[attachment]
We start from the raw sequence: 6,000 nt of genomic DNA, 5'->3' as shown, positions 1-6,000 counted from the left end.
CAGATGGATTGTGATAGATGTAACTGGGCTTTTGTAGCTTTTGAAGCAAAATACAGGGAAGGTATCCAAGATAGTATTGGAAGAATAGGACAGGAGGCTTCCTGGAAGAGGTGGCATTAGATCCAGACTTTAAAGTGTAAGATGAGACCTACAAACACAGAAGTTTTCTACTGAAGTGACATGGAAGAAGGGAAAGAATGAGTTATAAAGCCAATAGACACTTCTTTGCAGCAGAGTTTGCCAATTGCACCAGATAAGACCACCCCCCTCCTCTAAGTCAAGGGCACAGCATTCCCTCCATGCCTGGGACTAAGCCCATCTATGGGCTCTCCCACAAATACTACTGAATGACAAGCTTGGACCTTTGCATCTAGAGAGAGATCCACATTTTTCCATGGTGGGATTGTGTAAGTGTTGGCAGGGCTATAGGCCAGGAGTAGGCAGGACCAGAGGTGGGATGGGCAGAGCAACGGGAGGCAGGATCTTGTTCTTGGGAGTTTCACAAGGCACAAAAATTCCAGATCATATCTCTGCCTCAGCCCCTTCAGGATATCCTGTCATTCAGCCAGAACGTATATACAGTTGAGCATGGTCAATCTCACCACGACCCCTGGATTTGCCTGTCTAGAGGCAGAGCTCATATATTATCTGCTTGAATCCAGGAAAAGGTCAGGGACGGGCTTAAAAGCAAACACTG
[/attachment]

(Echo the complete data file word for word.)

We start from the raw sequence: 6,000 nt of genomic DNA, 5'->3' as shown, positions 1-6,000 counted from the left end.
CAGATGGATTGTGATAGATGTAACTGGGCTTTTGTAGCTTTTGAAGCAAAATACAGGGAAGGTATCCAAGATAGTATTGGAAGAATAGGACAGGAGGCTTCCTGGAAGAGGTGGCATTAGATCCAGACTTTAAAGTGTAAGATGAGACCTACAAACACAGAAGTTTTCTACTGAAGTGACATGGAAGAAGGGAAAGAATGAGTTATAAAGCCAATAGACACTTCTTTGCAGCAGAGTTTGCCAATTGCACCAGATAAGACCACCCCCCTCCTCTAAGTCAAGGGCACAGCATTCCCTCCATGCCTGGGACTAAGCCCATCTATGGGCTCTCCCACAAATACTACTGAATGACAAGCTTGGACCTTTGCATCTAGAGAGAGATCCACATTTTTCCATGGTGGGATTGTGTAAGTGTTGGCAGGGCTATAGGCCAGGAGTAGGCAGGACCAGAGGTGGGATGGGCAGAGCAACGGGAGGCAGGATCTTGTTCTTGGGAGTTTCACAAGGCACAAAAATTCCAGATCATATCTCTGCCTCAGCCCCTTCAGGATATCCTGTCATTCAGCCAGAACGTATATACAGTTGAGCATGGTCAATCTCACCACGACCCCTGGATTTGCCTGTCTAGAGGCAGAGCTCATATATTATCTGCTTGAATCCAGGAAAAGGTCAGGGACGGGCTTAAAAGCAAACACTG